I disagree with Jim on the utility of sector ETFs. On his TV show, Jim has helped his audience through a segment called "Am I Diversified?" The market, as measured by the S&P 500, has 10 sectors. I think Jim would be on board with a stock portfolio that had some exposure to all 10. Not everyone wants to take single-stock risk, but taking prudent sector risk, as opposed to making big sector bets, can be a different matter.

For example, the financial sector makes up 21% of the S&P 500. An investor wishing to underweight the financial sector could put 15% of his assets in one of the broad-sector ETFs with assets and then perhaps 2% in one of the insurance ETFs. This could be done for every sector. There are countless studies and white papers that show sector selection is more important than stock selection. ETFs provide a means for investors to tap this.

Another thing Jim is missing is that the ETF industry is new and evolving. In the course of product innovation, some very useful funds will be created and some others will just take up space (think the Morningstar ETFs). Hit and miss is inevitable.


Beating a Good Idea to Death, by Howard Simons

If you create an ETF for stocks with no coverage, you are by definition covering those stocks. Integrity then demands those stocks be dropped from the ETF. This would leave no issues in the ETF, and that result is as fine with me as it is with Jim Cramer.

As an aside, the Chicago Mercantile Exchange launched a future on a bankruptcy index a few years back. I always wondered if a trader went bankrupt from trading this, would he then be charged with manipulating the asset underlying the futures contract?

ETFs should be confined to two classes of underlying assets: those that are so broad and liquid, such as the S&P 500, that they act as a diversifying index fund or as an asset-allocation vehicle, or those assets that cannot be accessed cheaply or efficiently otherwise though a vehicle such as a closed-end fund.

Narrow-based assets and sector funds are the perpetual darlings of exchange and investment bank product-development groups, despite their near-uniform track record of disappointment. They sound good, and potential customers gush about them until they are launched. Then they die.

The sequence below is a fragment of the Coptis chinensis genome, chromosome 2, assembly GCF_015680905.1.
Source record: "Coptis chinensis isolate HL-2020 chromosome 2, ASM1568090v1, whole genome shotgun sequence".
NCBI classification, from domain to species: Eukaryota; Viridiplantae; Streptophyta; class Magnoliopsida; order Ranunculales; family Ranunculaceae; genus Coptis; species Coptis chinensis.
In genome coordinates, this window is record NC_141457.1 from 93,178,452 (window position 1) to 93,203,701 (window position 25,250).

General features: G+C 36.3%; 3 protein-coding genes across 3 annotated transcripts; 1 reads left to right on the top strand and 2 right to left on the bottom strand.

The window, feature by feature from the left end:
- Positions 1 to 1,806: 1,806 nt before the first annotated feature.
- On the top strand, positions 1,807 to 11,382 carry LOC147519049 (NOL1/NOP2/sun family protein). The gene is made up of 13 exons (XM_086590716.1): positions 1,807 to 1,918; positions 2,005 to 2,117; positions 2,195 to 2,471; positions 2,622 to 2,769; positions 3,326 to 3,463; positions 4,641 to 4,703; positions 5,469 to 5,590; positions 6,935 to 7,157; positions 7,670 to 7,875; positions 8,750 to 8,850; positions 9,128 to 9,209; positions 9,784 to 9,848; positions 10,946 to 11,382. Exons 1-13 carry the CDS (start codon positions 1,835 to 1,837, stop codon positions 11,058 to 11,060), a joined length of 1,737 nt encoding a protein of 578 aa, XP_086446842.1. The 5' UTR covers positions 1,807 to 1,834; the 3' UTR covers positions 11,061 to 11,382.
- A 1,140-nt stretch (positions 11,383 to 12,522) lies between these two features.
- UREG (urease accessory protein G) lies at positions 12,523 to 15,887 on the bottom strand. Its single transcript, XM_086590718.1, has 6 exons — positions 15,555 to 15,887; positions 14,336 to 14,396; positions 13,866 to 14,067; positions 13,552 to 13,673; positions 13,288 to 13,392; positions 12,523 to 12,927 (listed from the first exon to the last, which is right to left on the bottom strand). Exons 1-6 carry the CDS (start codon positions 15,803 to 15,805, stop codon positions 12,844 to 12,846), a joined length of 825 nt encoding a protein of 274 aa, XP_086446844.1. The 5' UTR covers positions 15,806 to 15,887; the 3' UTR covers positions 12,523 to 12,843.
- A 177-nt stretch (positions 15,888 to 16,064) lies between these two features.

Why is this so? Generally speaking, narrow-based or sector assets are niche products designed to add spice to a portfolio. They should be bought and held in recognition of this diversification value, not traded as if they were liquid or part of a portfolio's core. If you are allocating assets and making major portfolio changes based on uncovered issues, then you should be sent to your room without dinner. If you are actively trading illiquid niche products designed to give you diversification by virtue of uniqueness, you are going to run up a lot of trading costs and lose whatever benefits diversification would provide.

Wall Street certainly knows how to take a good idea and beat it to death, doesn't it?


A Users Guide for Traders and Investors, by David Merkel

There are two basic ways average investors can use ETFs: to invest or speculate. It sounds obvious enough, but different ETFs tend to get used for each purpose.

For Speculators
Ticker Name % of Dollar Volume Traded
SPY SPDR Trust Series 1 34.5%
QQQQ Nasdaq 100 Index 15.0
IWM iShares Russell 2000 12.2
OIH Oil Svc HLDRS Trust 6.3
XLE Energy SPDR 5.5
DIA DIAMONDS Trust 3.1
SMH Semiconductor HLDRS 2.1
EEM iShares Emerging Markets 1.9
GLD streetTRACKS Gold Trust 1.7
MDY MidCap SPDRs 1.5
EWJ iShares Japan 1.2
XLF Financial SPDR 1.1
EFA iShares MSCI EAF 1.1
RTH Retail HOLDRS Trust 1.0
EWZ iShares Brazil 0.6
IVV iShares S&P 500 0.6
IYR iShares DJ Real Estate 0.6
XLB Materials SPDR 0.5%
IJR iShares S&P Small-Cap 0.5
IWO iShares Russ 2000 Growth 0.4
Source: Bloomberg, David Merkel

The top 20 ETFs in terms of dollar-volume-traded comprise 91% of all ETF dollar trading volume. There are more than 300 ETFs at present (and more on the way), so this is quite concentrated. Most new ETFs will probably prove to be marginal concepts as trading vehicles go. The field is too crowded, and most of the easy fundamental concepts have been developed.

So what gets traded? Primarily the major indices, sectors of the major indices and some commodities. These are areas where speculators commonly get macro views, and the ETFs allow them an easy way to express those views rapidly. Once you get past the major indices, energy gets a lot of attention.

For Investors
Ticker Name % of total ETF Market Cap
SPY SPDR Trust Series 1 15.7%
EFA iShares MSCI EAF 8.1
QQQQ Nasdaq 100 Index 4.9
IVV iShares S&P 500 4.8
EWJ iShares Japan 3.7
EEM iShares Emerging Market 3.2
IWM iShares Russell 2000 2.7
MDY MidCap SPDRs 2.5
DIA DIAMONDS Trust 2.3
GLD streetTRACKS Gold Trust 2.3